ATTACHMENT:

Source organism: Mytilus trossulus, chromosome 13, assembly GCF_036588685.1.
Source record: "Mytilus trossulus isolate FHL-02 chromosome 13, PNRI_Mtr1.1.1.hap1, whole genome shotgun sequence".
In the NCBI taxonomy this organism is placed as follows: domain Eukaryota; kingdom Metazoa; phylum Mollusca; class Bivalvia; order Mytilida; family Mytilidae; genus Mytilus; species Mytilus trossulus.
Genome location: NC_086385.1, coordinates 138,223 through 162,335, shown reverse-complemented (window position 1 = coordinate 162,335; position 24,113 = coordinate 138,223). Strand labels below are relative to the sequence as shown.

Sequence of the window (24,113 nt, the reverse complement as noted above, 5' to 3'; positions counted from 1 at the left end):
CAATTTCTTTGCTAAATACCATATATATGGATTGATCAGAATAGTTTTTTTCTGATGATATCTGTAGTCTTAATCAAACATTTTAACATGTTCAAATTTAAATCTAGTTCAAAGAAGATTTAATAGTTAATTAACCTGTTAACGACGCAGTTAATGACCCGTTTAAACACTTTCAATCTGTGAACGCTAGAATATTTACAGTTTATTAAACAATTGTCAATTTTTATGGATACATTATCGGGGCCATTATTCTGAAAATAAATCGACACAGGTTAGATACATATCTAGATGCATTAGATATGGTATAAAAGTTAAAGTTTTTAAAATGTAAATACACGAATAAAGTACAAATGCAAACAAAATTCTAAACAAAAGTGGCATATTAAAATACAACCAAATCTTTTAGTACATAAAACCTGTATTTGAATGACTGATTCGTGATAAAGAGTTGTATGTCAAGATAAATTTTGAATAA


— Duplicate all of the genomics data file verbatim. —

Source organism: Mytilus trossulus, chromosome 13, assembly GCF_036588685.1.
Source record: "Mytilus trossulus isolate FHL-02 chromosome 13, PNRI_Mtr1.1.1.hap1, whole genome shotgun sequence".
In the NCBI taxonomy this organism is placed as follows: domain Eukaryota; kingdom Metazoa; phylum Mollusca; class Bivalvia; order Mytilida; family Mytilidae; genus Mytilus; species Mytilus trossulus.
Genome location: NC_086385.1, coordinates 138,223 through 162,335, shown reverse-complemented (window position 1 = coordinate 162,335; position 24,113 = coordinate 138,223). Strand labels below are relative to the sequence as shown.

Sequence of the window (24,113 nt, the reverse complement as noted above, 5' to 3'; positions counted from 1 at the left end):
CAATTTCTTTGCTAAATACCATATATATGGATTGATCAGAATAGTTTTTTTCTGATGATATCTGTAGTCTTAATCAAACATTTTAACATGTTCAAATTTAAATCTAGTTCAAAGAAGATTTAATAGTTAATTAACCTGTTAACGACGCAGTTAATGACCCGTTTAAACACTTTCAATCTGTGAACGCTAGAATATTTACAGTTTATTAAACAATTGTCAATTTTTATGGATACATTATCGGGGCCATTATTCTGAAAATAAATCGACACAGGTTAGATACATATCTAGATGCATTAGATATGGTATAAAAGTTAAAGTTTTTAAAATGTAAATACACGAATAAAGTACAAATGCAAACAAAATTCTAAACAAAAGTGGCATATTAAAATACAACCAAATCTTTTAGTACATAAAACCTGTATTTGAATGACTGATTCGTGATAAAGAGTTGTATGTCAAGATAAATTTTGAATAA